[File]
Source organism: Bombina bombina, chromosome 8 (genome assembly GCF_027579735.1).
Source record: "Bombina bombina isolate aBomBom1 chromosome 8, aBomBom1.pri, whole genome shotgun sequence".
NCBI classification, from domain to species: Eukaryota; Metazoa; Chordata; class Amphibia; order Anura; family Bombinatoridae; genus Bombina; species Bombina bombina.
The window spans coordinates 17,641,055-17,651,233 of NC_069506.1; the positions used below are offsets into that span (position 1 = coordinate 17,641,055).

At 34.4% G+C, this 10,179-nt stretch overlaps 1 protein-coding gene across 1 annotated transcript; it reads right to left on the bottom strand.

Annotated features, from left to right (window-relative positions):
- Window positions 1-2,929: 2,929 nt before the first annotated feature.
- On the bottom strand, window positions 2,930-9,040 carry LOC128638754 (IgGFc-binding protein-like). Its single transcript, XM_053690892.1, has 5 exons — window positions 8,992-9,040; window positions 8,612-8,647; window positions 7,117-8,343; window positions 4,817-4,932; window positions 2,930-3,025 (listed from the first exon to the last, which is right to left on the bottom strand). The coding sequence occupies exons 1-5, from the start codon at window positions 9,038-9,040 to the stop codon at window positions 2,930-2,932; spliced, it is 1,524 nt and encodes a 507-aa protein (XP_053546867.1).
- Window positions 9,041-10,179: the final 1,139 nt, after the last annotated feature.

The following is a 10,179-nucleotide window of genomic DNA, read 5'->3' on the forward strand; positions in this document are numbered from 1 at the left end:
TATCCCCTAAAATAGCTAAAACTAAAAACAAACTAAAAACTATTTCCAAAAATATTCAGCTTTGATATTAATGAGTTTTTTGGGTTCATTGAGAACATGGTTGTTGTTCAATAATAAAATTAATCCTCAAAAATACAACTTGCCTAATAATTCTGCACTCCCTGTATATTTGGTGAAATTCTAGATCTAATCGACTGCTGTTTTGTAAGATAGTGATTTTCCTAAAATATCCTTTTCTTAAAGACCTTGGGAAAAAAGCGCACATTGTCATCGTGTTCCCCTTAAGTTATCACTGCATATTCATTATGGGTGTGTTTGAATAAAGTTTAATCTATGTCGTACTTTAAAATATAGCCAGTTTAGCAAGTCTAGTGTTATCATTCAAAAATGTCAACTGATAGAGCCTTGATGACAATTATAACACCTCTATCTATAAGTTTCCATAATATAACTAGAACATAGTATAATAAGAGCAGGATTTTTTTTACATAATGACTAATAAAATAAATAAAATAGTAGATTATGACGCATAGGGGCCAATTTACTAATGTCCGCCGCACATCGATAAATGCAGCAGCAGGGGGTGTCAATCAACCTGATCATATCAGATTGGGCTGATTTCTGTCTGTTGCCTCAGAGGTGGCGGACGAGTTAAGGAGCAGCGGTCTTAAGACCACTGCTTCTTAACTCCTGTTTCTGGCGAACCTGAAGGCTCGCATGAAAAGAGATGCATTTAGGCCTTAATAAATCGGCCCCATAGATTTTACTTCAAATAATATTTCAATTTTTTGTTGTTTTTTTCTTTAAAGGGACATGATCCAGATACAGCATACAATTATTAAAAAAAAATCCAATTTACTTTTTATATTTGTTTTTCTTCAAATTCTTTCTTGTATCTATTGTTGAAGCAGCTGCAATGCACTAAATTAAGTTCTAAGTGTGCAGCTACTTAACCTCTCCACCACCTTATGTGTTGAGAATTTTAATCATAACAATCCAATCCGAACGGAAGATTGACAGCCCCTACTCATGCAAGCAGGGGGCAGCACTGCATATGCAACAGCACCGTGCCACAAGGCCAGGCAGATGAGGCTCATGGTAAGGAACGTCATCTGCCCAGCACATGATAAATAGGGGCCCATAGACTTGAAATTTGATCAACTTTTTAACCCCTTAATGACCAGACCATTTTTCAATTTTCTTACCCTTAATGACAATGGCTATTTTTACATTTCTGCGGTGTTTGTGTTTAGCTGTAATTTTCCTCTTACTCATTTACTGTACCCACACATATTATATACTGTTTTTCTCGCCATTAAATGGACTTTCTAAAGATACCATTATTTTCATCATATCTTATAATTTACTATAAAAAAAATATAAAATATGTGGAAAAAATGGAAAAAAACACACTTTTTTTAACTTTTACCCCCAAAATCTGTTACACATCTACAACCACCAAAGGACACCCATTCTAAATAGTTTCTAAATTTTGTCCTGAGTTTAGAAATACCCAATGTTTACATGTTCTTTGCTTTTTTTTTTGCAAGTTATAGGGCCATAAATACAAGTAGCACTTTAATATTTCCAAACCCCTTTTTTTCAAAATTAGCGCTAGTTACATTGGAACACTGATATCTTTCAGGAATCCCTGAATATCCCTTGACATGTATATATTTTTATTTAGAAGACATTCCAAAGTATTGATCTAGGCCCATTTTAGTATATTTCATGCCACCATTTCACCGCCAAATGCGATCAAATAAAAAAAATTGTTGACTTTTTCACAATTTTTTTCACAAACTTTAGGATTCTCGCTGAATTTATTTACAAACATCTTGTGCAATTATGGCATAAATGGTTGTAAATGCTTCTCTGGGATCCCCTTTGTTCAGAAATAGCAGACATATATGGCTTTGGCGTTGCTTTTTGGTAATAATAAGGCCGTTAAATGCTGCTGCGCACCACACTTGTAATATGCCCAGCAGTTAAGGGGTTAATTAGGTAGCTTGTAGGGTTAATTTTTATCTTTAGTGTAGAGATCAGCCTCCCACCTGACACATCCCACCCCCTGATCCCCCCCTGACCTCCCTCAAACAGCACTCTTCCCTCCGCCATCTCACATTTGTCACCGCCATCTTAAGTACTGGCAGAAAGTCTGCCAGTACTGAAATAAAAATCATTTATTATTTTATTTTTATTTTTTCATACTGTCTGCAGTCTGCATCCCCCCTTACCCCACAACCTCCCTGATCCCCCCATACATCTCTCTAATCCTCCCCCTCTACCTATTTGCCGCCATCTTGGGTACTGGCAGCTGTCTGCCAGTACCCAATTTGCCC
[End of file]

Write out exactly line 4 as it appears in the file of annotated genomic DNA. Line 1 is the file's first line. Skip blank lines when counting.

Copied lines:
The window spans coordinates 17,641,055-17,651,233 of NC_069506.1; the positions used below are offsets into that span (position 1 = coordinate 17,641,055).